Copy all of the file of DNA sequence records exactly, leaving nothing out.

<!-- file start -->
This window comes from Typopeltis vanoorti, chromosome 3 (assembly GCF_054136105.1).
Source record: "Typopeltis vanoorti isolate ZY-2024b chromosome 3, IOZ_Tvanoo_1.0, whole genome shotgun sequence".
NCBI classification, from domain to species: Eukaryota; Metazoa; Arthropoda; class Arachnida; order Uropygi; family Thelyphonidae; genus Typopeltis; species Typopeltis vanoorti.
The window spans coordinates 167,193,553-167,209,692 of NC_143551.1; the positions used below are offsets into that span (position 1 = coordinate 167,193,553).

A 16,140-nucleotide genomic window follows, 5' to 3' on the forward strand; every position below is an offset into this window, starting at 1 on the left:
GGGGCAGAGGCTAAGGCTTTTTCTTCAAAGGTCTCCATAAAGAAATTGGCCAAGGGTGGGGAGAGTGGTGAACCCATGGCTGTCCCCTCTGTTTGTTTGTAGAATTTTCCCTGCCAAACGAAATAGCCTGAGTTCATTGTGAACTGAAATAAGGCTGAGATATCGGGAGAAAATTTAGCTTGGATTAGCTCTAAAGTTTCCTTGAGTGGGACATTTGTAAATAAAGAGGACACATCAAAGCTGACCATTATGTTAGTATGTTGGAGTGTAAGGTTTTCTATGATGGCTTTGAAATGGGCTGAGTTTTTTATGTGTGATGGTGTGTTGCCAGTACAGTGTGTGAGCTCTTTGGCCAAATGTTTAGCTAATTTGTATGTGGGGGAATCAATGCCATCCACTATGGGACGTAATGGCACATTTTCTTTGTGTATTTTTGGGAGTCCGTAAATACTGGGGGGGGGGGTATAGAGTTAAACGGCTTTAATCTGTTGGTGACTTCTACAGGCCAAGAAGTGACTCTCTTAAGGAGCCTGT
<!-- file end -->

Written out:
This window comes from Typopeltis vanoorti, chromosome 3 (assembly GCF_054136105.1).
Source record: "Typopeltis vanoorti isolate ZY-2024b chromosome 3, IOZ_Tvanoo_1.0, whole genome shotgun sequence".
NCBI classification, from domain to species: Eukaryota; Metazoa; Arthropoda; class Arachnida; order Uropygi; family Thelyphonidae; genus Typopeltis; species Typopeltis vanoorti.
The window spans coordinates 167,193,553-167,209,692 of NC_143551.1; the positions used below are offsets into that span (position 1 = coordinate 167,193,553).

A 16,140-nucleotide genomic window follows, 5' to 3' on the forward strand; every position below is an offset into this window, starting at 1 on the left:
GGGGCAGAGGCTAAGGCTTTTTCTTCAAAGGTCTCCATAAAGAAATTGGCCAAGGGTGGGGAGAGTGGTGAACCCATGGCTGTCCCCTCTGTTTGTTTGTAGAATTTTCCCTGCCAAACGAAATAGCCTGAGTTCATTGTGAACTGAAATAAGGCTGAGATATCGGGAGAAAATTTAGCTTGGATTAGCTCTAAAGTTTCCTTGAGTGGGACATTTGTAAATAAAGAGGACACATCAAAGCTGACCATTATGTTAGTATGTTGGAGTGTAAGGTTTTCTATGATGGCTTTGAAATGGGCTGAGTTTTTTATGTGTGATGGTGTGTTGCCAGTACAGTGTGTGAGCTCTTTGGCCAAATGTTTAGCTAATTTGTATGTGGGGGAATCAATGCCATCCACTATGGGACGTAATGGCACATTTTCTTTGTGTATTTTTGGGAGTCCGTAAATACTGGGGGGGGGGGTATAGAGTTAAACGGCTTTAATCTGTTGGTGACTTCTACAGGCCAAGAAGTGACTCTCTTAAGGAGCCTGT